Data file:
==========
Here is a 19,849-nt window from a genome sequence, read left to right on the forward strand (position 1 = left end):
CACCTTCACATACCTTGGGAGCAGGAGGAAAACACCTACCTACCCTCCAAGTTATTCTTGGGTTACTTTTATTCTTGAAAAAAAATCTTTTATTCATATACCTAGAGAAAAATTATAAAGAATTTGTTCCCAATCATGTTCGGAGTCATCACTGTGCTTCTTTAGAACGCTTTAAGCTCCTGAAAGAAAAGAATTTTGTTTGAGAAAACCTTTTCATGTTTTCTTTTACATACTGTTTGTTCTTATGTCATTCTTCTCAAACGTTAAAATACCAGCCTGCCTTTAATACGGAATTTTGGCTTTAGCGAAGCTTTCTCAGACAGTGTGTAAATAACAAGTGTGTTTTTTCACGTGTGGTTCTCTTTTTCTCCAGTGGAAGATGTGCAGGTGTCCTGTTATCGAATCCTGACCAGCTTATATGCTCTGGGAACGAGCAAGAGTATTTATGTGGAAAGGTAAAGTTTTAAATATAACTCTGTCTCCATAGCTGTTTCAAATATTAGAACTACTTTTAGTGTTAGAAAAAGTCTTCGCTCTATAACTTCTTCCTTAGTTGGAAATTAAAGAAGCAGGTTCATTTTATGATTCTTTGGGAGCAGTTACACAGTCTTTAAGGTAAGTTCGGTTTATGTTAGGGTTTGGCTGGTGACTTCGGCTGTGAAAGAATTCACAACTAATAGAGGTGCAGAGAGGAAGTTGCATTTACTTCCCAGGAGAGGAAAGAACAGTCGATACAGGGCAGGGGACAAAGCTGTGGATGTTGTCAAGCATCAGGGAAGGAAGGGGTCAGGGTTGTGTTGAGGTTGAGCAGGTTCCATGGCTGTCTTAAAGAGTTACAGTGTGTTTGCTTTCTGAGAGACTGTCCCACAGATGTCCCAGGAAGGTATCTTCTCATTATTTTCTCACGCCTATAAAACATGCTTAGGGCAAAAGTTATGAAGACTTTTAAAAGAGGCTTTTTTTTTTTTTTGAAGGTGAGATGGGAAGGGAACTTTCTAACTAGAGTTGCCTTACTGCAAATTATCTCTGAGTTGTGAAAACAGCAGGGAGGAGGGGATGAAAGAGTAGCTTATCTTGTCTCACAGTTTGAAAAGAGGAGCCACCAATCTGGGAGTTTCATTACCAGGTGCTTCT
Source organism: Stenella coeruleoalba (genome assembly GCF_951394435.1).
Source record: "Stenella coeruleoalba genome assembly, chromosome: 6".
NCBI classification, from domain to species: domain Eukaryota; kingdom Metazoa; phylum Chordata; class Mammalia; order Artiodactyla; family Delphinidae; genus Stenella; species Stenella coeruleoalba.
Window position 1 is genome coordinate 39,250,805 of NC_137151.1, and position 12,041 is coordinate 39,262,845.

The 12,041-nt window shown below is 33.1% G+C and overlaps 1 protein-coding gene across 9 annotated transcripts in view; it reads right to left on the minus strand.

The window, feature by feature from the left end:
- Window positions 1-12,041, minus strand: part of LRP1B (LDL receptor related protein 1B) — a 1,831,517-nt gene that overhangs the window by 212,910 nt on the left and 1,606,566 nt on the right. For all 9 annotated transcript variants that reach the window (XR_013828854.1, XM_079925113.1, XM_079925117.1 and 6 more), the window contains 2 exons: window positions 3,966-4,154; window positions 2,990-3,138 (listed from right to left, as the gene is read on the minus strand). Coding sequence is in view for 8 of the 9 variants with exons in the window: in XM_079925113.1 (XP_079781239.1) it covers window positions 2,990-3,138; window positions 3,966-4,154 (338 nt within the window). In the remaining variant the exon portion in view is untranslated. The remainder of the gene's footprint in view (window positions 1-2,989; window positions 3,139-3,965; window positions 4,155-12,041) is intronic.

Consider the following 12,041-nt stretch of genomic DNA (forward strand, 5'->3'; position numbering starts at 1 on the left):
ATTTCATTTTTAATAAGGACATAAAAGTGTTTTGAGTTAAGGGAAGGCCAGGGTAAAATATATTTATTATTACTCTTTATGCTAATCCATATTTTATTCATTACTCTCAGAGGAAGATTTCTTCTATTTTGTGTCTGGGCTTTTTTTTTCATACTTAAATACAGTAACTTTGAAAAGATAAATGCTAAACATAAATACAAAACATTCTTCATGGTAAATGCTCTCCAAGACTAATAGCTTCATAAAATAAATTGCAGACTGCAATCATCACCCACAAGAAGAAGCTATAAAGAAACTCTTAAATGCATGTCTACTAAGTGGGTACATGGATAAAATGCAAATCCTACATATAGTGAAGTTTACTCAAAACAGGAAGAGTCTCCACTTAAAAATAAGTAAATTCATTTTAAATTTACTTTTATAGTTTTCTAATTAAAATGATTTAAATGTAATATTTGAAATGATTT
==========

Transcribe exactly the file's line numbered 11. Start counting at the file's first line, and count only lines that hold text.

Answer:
ATTTCATTTTTAATAAGGACATAAAAGTGTTTTGAGTTAAGGGAAGGCCAGGGTAAAATATATTTATTATTACTCTTTATGCTAATCCATATTTTATTCATTACTCTCAGAGGAAGATTTCTTCTATTTTGTGTCTGGGCTTTTTTTTTCATACTTAAATACAGTAACTTTGAAAAGATAAATGCTAAACATAAATACAAAACATTCTTCATGGTAAATGCTCTCCAAGACTAATAGCTTCATAAAATAAATTGCAGACTGCAATCATCACCCACAAGAAGAAGCTATAAAGAAACTCTTAAATGCATGTCTACTAAGTGGGTACATGGATAAAATGCAAATCCTACATATAGTGAAGTTTACTCAAAACAGGAAGAGTCTCCACTTAAAAATAAGTAAATTCATTTTAAATTTACTTTTATAGTTTTCTAATTAAAATGATTTAAATGTAATATTTGAAATGATTT